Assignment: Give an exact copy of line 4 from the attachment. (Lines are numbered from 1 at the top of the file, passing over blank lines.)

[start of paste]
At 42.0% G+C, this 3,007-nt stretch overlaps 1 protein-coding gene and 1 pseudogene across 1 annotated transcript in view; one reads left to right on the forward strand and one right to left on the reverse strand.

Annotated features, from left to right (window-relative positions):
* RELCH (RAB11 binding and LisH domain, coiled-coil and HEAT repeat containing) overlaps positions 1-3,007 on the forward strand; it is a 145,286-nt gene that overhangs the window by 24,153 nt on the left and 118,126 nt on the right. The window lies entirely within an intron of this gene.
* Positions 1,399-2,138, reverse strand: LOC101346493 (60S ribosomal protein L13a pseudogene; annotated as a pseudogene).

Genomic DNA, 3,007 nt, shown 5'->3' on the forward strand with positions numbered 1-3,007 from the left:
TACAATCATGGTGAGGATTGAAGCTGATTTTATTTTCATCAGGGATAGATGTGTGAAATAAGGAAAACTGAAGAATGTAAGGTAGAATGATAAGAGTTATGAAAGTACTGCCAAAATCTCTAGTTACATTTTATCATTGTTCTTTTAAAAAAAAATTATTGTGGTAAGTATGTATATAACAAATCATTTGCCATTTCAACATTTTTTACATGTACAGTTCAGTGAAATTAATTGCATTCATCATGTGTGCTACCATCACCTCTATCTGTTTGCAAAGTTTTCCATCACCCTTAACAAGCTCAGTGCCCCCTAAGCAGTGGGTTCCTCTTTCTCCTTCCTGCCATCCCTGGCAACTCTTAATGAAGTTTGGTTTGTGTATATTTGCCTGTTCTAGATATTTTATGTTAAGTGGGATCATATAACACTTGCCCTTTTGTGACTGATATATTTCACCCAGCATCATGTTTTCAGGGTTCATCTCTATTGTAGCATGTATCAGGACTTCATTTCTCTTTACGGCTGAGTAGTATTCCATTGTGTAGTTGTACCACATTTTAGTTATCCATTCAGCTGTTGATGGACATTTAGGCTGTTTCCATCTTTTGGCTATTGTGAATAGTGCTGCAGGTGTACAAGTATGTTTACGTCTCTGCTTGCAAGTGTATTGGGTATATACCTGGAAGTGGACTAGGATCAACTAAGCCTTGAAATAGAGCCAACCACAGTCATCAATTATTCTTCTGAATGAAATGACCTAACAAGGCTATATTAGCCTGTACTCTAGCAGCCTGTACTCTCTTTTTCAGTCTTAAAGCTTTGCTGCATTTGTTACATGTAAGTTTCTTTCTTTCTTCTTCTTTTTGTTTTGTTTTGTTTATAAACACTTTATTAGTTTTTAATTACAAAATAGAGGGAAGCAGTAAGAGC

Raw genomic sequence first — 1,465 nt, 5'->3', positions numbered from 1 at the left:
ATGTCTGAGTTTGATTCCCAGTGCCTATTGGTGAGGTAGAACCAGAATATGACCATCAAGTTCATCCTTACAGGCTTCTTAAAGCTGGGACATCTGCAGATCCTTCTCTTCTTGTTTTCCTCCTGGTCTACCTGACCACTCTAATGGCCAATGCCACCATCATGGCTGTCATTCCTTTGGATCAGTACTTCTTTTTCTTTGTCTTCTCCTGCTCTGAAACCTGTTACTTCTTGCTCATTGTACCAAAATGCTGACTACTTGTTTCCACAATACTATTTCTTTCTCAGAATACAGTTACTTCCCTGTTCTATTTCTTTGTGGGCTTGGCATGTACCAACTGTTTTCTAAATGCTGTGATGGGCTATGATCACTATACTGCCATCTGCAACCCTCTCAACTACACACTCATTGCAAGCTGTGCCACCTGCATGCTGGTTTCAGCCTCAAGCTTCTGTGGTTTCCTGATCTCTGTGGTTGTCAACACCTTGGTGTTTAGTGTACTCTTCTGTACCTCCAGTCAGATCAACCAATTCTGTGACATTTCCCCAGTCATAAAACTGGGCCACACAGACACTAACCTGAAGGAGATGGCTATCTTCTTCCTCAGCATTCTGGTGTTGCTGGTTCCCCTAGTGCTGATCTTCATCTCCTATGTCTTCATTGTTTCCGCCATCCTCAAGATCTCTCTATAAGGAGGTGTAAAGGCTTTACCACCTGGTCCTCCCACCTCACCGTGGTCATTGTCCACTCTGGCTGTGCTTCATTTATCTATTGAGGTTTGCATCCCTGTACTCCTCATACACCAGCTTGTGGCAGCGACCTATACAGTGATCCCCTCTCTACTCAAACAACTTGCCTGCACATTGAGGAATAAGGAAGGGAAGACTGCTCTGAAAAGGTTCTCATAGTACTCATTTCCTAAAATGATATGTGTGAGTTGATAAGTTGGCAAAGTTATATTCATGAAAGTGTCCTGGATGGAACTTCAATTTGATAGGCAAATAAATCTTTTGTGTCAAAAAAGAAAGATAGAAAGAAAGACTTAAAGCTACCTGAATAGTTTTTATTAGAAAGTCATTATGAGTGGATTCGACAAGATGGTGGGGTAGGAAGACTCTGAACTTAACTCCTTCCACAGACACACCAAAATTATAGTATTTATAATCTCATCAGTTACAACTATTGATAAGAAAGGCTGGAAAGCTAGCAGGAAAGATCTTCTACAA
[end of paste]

* Positions 1,399-2,138, reverse strand: LOC101346493 (60S ribosomal protein L13a pseudogene; annotated as a pseudogene).